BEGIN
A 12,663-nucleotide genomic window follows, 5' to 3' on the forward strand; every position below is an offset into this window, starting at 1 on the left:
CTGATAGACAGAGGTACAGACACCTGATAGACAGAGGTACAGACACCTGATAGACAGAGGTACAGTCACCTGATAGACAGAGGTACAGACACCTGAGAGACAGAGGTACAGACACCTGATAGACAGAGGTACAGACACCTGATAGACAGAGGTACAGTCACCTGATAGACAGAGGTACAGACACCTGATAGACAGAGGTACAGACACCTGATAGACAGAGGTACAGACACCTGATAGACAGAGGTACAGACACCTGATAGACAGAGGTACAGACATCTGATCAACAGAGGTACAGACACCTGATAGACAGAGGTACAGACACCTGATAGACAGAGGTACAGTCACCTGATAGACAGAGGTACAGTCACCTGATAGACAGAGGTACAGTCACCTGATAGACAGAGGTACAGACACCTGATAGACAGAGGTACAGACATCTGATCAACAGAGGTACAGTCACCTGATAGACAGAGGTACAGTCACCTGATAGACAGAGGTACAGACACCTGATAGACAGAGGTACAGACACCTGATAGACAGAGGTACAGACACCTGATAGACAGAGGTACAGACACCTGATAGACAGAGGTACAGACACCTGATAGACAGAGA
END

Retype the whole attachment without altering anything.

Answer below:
A 12,663-nucleotide genomic window follows, 5' to 3' on the forward strand; every position below is an offset into this window, starting at 1 on the left:
CTGATAGACAGAGGTACAGACACCTGATAGACAGAGGTACAGACACCTGATAGACAGAGGTACAGTCACCTGATAGACAGAGGTACAGACACCTGAGAGACAGAGGTACAGACACCTGATAGACAGAGGTACAGACACCTGATAGACAGAGGTACAGTCACCTGATAGACAGAGGTACAGACACCTGATAGACAGAGGTACAGACACCTGATAGACAGAGGTACAGACACCTGATAGACAGAGGTACAGACACCTGATAGACAGAGGTACAGACATCTGATCAACAGAGGTACAGACACCTGATAGACAGAGGTACAGACACCTGATAGACAGAGGTACAGTCACCTGATAGACAGAGGTACAGTCACCTGATAGACAGAGGTACAGTCACCTGATAGACAGAGGTACAGACACCTGATAGACAGAGGTACAGACATCTGATCAACAGAGGTACAGTCACCTGATAGACAGAGGTACAGTCACCTGATAGACAGAGGTACAGACACCTGATAGACAGAGGTACAGACACCTGATAGACAGAGGTACAGACACCTGATAGACAGAGGTACAGACACCTGATAGACAGAGGTACAGACACCTGATAGACAGAGA